• The first set of demarcation (Generic) is dedicated to fairly generic reset kind of styling like global box-sizing, CSS resets typically generic and is very copy and pastable.
  • The second set of demarcation is Elements or the Baselayer has a slight increase in specificity compared to the first one. It contains any CSS that has styling for HTML elements. Example How should link should look like? How should paragraphs look? etc.
  • The third is the Object layer that starts dealing with class-level specificity. And deals with structural design patterns like Grids etc.
  • The fourth set of demarcations contains the majority of CSS rules. The components layer has things that users interact with like Carousels, Dropdowns, etc. Here we try and achieve encapsulation.
  • The fifth demarcations are where your hacks lie. Here you will have things specific for IE (Internet Explorer) or you could use !important to your styles.

From the diagram above if we move through the graph from left to right we notice that the specificity increases. Now let see the other two sides. Explicitness looks at how opinionated the piece of design might be. For example, if we have only one Red button we will not apply the same style to every button we will wait till later in the project to identify that one button and then apply that style. One problem with CSS design is people tend to look at things very early thus making bad designs. Explicitness adds that constraint and makes developers opt in to the design only when required. The last side of the triangle is Reach which brings everything together. Reach deals with how much of the page or the entire website a selector can influence. In ITCSS specificity and explicitness increase are we progress but the reach decreases.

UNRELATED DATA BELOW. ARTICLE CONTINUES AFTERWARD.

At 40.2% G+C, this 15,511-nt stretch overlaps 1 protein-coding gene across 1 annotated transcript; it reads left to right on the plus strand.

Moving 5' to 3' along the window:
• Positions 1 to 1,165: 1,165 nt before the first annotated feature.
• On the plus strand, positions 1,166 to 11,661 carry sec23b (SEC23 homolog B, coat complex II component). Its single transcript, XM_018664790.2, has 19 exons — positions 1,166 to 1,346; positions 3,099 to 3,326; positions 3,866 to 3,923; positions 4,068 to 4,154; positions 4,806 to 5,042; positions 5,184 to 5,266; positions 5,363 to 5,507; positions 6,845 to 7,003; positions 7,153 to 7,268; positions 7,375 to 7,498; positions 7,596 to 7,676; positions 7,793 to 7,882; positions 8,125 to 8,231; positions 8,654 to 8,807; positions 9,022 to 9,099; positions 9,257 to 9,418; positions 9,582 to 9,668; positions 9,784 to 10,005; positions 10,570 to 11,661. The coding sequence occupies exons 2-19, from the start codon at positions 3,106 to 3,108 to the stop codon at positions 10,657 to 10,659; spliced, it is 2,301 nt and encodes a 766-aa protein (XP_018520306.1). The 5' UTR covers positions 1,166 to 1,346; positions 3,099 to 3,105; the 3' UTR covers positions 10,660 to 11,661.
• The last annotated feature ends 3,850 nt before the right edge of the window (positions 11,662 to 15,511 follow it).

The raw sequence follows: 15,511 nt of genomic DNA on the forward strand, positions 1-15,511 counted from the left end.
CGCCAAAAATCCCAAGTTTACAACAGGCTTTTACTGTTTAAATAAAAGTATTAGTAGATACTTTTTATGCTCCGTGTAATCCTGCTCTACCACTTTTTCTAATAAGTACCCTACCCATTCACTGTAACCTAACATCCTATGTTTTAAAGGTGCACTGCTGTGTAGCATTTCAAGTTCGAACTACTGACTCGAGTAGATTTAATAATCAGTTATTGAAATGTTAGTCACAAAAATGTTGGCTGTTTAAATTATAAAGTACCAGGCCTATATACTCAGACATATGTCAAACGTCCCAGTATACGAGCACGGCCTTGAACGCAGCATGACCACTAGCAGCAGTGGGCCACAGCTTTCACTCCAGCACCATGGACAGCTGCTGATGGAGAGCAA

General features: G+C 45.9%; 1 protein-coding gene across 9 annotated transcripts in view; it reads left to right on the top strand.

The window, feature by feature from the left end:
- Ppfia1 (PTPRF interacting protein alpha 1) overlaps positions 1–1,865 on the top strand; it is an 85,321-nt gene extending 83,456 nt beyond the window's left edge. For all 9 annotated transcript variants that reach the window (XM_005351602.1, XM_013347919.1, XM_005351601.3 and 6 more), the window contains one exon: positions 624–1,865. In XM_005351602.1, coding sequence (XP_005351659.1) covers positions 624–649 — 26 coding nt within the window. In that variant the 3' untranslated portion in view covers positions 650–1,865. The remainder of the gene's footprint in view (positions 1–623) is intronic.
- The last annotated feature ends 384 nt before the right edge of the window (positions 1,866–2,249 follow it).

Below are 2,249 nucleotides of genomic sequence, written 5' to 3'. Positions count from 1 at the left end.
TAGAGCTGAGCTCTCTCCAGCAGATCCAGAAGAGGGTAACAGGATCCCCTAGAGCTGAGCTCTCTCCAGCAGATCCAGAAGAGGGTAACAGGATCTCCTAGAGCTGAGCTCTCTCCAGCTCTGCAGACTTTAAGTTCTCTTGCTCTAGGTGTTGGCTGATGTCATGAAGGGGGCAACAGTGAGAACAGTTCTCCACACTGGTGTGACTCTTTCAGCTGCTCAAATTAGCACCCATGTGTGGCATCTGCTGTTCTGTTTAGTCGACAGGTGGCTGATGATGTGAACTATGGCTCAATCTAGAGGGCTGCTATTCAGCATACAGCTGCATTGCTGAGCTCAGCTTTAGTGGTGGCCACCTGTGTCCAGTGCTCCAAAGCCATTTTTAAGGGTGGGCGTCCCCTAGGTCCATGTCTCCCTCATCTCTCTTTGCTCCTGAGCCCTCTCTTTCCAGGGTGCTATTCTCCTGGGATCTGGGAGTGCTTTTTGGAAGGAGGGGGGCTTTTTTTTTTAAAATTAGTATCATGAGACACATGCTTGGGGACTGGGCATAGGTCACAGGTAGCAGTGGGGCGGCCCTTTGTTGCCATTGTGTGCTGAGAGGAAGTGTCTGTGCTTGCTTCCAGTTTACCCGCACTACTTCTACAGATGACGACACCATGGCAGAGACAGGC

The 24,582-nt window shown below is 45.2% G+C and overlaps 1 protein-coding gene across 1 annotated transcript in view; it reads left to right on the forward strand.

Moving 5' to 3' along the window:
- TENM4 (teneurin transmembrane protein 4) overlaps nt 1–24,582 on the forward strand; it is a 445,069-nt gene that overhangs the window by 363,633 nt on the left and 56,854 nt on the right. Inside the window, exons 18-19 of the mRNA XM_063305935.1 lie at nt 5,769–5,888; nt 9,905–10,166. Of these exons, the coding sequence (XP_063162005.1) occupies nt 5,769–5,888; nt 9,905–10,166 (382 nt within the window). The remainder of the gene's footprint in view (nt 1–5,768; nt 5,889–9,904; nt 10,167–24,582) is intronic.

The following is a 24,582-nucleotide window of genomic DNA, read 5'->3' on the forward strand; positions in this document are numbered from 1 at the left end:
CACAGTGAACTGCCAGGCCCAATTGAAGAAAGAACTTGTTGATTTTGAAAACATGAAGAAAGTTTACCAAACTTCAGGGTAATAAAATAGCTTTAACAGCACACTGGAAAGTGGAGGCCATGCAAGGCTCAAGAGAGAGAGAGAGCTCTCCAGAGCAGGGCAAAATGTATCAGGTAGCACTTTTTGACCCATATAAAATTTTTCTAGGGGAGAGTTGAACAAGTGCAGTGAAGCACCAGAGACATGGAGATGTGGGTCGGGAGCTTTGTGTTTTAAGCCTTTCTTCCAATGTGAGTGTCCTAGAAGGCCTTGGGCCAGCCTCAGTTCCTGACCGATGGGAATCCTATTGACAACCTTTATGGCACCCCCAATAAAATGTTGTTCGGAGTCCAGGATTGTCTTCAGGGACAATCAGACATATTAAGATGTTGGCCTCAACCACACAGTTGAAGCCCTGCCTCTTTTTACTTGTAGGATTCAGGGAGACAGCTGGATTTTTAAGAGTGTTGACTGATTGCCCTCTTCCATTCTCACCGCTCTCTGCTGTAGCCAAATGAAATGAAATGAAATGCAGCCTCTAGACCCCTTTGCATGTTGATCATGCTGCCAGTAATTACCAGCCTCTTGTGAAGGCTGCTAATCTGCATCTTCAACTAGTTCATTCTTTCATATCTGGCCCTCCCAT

The diagram below describes the principle of ITCSS.

As we progress through the inverted triangle the styles tend to reduce their influence on the page until we reach the end of the triangle. The analogy is a sculptor takes a block of rock and starts to sculpt an abstract figure of a human and later takes a smaller instrument to chisel out the details. And it is for sure he will not be chiseling out the details even before he gets to his abstraction.

By adopting the principles behind ITCSS we save a whole lot of issues related to maintainability and readability in CSS. This blog was inspired by a video on skillshare whose link is https://www.skillshare.com/classes/Modern-CSS-Writing-Better-Cleaner-More-Scalable-Code/771669373.

We at bigbasket take the utmost care in maintaining and preserving the reliability of our code. Do keep a watch for more such posts on UI from the bigbasket team.